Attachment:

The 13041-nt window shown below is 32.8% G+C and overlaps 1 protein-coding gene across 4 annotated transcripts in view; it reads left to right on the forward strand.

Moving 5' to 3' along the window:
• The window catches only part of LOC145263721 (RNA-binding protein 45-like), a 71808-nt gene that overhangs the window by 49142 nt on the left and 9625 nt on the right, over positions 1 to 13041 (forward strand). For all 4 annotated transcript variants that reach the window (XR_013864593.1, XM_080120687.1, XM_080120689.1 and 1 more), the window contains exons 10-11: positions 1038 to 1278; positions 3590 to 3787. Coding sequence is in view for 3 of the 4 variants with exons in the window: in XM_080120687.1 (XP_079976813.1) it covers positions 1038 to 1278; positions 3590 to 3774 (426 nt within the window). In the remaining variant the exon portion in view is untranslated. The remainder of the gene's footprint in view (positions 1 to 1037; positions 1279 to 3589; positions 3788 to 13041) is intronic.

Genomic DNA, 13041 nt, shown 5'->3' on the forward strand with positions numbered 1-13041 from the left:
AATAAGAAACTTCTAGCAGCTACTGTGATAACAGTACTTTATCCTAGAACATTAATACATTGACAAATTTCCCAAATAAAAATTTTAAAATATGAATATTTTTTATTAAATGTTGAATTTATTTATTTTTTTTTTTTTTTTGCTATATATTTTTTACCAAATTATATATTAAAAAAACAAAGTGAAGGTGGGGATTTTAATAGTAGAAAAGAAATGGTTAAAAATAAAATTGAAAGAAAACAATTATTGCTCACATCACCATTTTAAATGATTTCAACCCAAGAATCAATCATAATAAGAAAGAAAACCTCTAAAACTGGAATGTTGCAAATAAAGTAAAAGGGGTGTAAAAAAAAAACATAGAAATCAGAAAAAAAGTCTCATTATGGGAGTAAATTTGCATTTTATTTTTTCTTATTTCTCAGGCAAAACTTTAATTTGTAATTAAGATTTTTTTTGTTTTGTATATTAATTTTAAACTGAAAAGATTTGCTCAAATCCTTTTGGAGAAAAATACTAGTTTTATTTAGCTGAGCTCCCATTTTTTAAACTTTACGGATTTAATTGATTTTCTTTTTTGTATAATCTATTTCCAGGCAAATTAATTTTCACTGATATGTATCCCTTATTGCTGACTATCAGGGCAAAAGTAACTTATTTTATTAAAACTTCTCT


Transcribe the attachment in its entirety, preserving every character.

The 13041-nt window shown below is 32.8% G+C and overlaps 1 protein-coding gene across 4 annotated transcripts in view; it reads left to right on the forward strand.

Moving 5' to 3' along the window:
• The window catches only part of LOC145263721 (RNA-binding protein 45-like), a 71808-nt gene that overhangs the window by 49142 nt on the left and 9625 nt on the right, over positions 1 to 13041 (forward strand). For all 4 annotated transcript variants that reach the window (XR_013864593.1, XM_080120687.1, XM_080120689.1 and 1 more), the window contains exons 10-11: positions 1038 to 1278; positions 3590 to 3787. Coding sequence is in view for 3 of the 4 variants with exons in the window: in XM_080120687.1 (XP_079976813.1) it covers positions 1038 to 1278; positions 3590 to 3774 (426 nt within the window). In the remaining variant the exon portion in view is untranslated. The remainder of the gene's footprint in view (positions 1 to 1037; positions 1279 to 3589; positions 3788 to 13041) is intronic.

Genomic DNA, 13041 nt, shown 5'->3' on the forward strand with positions numbered 1-13041 from the left:
AATAAGAAACTTCTAGCAGCTACTGTGATAACAGTACTTTATCCTAGAACATTAATACATTGACAAATTTCCCAAATAAAAATTTTAAAATATGAATATTTTTTATTAAATGTTGAATTTATTTATTTTTTTTTTTTTTTTGCTATATATTTTTTACCAAATTATATATTAAAAAAACAAAGTGAAGGTGGGGATTTTAATAGTAGAAAAGAAATGGTTAAAAATAAAATTGAAAGAAAACAATTATTGCTCACATCACCATTTTAAATGATTTCAACCCAAGAATCAATCATAATAAGAAAGAAAACCTCTAAAACTGGAATGTTGCAAATAAAGTAAAAGGGGTGTAAAAAAAAAACATAGAAATCAGAAAAAAAGTCTCATTATGGGAGTAAATTTGCATTTTATTTTTTCTTATTTCTCAGGCAAAACTTTAATTTGTAATTAAGATTTTTTTTGTTTTGTATATTAATTTTAAACTGAAAAGATTTGCTCAAATCCTTTTGGAGAAAAATACTAGTTTTATTTAGCTGAGCTCCCATTTTTTAAACTTTACGGATTTAATTGATTTTCTTTTTTGTATAATCTATTTCCAGGCAAATTAATTTTCACTGATATGTATCCCTTATTGCTGACTATCAGGGCAAAAGTAACTTATTTTATTAAAACTTCTCT